Why was Ross Johnson resistant to a leveraged buyout of RJR Nabisco? Why did he eventually cave in?
In the 1980s, many LBO consultants were pursuing the idea of buying out RJR Nabisco, but CEO Ross Johnson was hesitant. Eventually, he agreed to try an LBO, which would later become the biggest in history.
Learn more about RJR Nabisco’s LBO below.
How and Why Ross Johnson Initiated an LBO
According to Barbarians at the Gate by Bryan Burrough and John Helyar, LBO consultants repeatedly contacted Johnson, asking him to consider a leveraged buyout and offering their services. Initially, Johnson was resistant to the idea because he feared that RJR Nabisco’s LBO would force him to adopt a restrictive budget in order to pay off bank loans. Also, he didn’t want to trade his amicable board of directors for a group of finance-consultant partners who might be less inclined to let him run the company as he saw fit.
(Shortform note: Many financial advisers would likely feel that Johnson’s concerns about the pitfalls of debt were justified. Dave Ramsey in Total Money Makeover, David Bach in Automatic Millionaire, and Scott Pape in The Barefoot Investor argue that if you have debts, you should brutally cut every nonessential expense to pay them down. They believe that until you’re debt-free, your budget for luxuries should basically be zero, and Johnson enjoyed having luxuries like corporate jets at his disposal.)
However, Burrough and Helyar speculate that Johnson grew restless, not finding enough avenues for continued change and improvement. He also became obsessed with the company’s stock price, which dropped to around $45 per share in an economic downturn and failed to come back up. In the end, Johnson agreed to try an LBO, seeing it as the only way to address the low stock price: If Johnson and his partners bought the company, the stockholders would get a big payout and then there would be no more publicly traded stock to worry about.
According to Burrough and Helyar, Johnson partnered with the finance firm Shearson Lehman because Shearson was willing to give his executive team more generous terms for their partnership than other consulting firms. Specifically, the new board of directors would be structured such that Johnson’s team had veto power. And Johnson’s team would get 18.5% of the company’s dividends (almost twice the going rate), even though Shearson would put up all the money for the LBO (most of which they would borrow from banks or raise by selling junk bonds).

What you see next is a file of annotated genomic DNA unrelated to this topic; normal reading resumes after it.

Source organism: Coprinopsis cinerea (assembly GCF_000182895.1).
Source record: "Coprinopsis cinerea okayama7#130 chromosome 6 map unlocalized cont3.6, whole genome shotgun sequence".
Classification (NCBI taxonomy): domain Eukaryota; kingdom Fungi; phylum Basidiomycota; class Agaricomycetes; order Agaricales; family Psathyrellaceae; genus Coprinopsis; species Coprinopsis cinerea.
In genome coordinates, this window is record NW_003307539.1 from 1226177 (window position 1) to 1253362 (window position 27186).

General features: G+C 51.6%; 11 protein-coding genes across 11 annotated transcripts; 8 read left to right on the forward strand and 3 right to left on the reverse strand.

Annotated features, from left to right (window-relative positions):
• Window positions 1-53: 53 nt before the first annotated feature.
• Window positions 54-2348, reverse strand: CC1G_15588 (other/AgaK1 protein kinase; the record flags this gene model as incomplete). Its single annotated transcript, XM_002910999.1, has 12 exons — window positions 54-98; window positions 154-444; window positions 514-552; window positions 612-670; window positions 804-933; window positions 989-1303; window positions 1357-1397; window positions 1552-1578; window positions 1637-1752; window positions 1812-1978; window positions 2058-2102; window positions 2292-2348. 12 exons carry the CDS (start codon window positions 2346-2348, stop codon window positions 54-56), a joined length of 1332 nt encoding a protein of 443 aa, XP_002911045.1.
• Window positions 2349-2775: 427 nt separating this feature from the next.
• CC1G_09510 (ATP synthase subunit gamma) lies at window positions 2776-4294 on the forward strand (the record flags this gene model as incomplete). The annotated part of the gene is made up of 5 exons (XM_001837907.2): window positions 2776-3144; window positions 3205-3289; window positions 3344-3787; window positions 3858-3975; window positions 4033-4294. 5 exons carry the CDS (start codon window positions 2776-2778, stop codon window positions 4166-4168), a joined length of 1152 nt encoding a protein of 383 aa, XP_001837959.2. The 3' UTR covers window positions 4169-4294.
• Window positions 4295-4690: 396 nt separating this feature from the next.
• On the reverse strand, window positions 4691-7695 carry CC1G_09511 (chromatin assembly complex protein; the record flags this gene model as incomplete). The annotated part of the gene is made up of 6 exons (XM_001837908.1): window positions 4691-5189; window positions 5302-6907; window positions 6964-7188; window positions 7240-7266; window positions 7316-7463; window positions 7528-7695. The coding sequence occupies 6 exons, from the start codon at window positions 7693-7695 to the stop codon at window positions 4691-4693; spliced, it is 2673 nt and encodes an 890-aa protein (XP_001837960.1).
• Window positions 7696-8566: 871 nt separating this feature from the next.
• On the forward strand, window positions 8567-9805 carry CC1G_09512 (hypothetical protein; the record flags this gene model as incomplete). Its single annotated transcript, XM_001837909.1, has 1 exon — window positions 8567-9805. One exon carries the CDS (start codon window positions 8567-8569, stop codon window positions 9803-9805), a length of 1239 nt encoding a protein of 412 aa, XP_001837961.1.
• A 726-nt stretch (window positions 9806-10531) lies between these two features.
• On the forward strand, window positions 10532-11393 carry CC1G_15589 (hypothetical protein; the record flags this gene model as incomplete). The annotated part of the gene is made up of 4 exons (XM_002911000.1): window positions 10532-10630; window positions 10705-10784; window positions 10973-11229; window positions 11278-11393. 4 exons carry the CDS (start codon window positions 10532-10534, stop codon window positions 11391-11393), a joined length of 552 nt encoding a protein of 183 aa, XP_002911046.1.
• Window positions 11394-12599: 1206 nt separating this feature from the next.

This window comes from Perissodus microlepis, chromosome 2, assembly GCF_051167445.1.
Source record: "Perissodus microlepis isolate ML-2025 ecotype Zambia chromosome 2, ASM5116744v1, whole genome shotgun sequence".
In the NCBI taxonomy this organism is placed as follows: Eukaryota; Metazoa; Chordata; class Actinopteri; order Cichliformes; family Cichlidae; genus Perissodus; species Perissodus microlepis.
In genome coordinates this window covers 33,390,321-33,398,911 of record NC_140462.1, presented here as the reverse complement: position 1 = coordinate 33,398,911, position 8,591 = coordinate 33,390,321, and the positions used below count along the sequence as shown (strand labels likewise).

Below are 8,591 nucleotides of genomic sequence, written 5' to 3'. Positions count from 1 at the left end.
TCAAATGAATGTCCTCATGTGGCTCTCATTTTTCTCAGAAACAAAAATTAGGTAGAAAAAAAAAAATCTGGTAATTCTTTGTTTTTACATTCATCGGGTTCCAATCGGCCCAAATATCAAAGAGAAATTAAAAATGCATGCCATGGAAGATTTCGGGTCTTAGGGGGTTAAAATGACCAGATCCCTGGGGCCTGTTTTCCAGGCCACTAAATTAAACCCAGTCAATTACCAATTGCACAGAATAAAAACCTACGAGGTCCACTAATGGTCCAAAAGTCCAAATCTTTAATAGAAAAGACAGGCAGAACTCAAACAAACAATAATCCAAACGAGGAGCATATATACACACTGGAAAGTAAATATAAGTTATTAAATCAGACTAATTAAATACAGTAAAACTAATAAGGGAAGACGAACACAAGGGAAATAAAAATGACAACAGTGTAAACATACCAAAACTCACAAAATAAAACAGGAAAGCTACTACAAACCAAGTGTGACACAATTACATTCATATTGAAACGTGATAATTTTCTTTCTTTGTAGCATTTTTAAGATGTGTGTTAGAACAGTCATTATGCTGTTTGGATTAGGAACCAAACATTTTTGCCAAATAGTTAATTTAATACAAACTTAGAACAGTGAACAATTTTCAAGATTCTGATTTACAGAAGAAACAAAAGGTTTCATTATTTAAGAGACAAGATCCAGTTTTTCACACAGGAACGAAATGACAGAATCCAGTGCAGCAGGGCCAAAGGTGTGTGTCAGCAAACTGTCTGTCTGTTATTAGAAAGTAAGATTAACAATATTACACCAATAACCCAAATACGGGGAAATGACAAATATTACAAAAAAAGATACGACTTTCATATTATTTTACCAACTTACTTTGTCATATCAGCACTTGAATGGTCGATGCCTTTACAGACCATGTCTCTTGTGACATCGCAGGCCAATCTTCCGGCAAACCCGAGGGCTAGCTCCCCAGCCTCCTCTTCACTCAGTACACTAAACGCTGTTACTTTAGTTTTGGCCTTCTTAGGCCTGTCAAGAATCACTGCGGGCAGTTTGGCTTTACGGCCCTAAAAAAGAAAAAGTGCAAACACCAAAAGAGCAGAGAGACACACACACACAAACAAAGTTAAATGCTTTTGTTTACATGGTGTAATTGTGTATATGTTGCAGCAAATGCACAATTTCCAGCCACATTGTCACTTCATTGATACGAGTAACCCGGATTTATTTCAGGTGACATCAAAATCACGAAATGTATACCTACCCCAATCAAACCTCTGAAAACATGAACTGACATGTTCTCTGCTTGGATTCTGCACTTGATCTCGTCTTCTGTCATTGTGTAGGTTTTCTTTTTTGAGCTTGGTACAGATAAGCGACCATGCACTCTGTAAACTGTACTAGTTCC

Burrough and Helyar explain that Shearson Lehman was willing to accommodate Johnson’s terms because they felt they needed the LBO to establish themselves in the LBO consulting business. They were a relatively new company that had started out facilitating wire transfers, bought out the Lehman Brothers investment bank, and was now trying to get started in the LBO consulting business. Because of the size and value of RJR Nabisco, doing an LBO for Johnson would have propelled Shearson immediately to the top of the LBO-services market.
Shearson’s motive for working with Ross Johnson on unusually generous terms illustrates the concept of “positioning,” which marketing consultants Al Ries and Jack Trout discuss in The 22 Immutable Laws of Marketing. As they explain, a company’s “position” in the market is simply how prospective customers perceive the company. For example, is it the market leader? Is it the alternative to the market leader? Is it an option that caters to a specific niche?
They assert that as markets mature, eventually every sector becomes a two-rung ladder, with one clear market leader and one clear rival to the leader, while the rest of the companies in that sector are relatively obscure and compete for just a tiny fraction of the overall market share.
Based on Burrough and Helyar’s account, it appears that at the time of the RJR Nabisco LBO, Shearson wanted to be one of the top two in the LBO consulting market, but they weren’t, and they knew it. They believed that handling the largest LBO in history would provide a step-change in their market position, raising them from relative obscurity to one of the top few LBO companies in the minds of prospective customers. If they could establish a position on one of the top two rungs of the two-rung ladder, then in the long run, their increased market share would likely more than make up for lower profits on the RJR Nabisco LBO itself.
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- The history of the RJR Nabisco buyout that caused drama and intrigue
- Inside information on many of the people and companies involved
- How leveraged buyouts and junk bonds work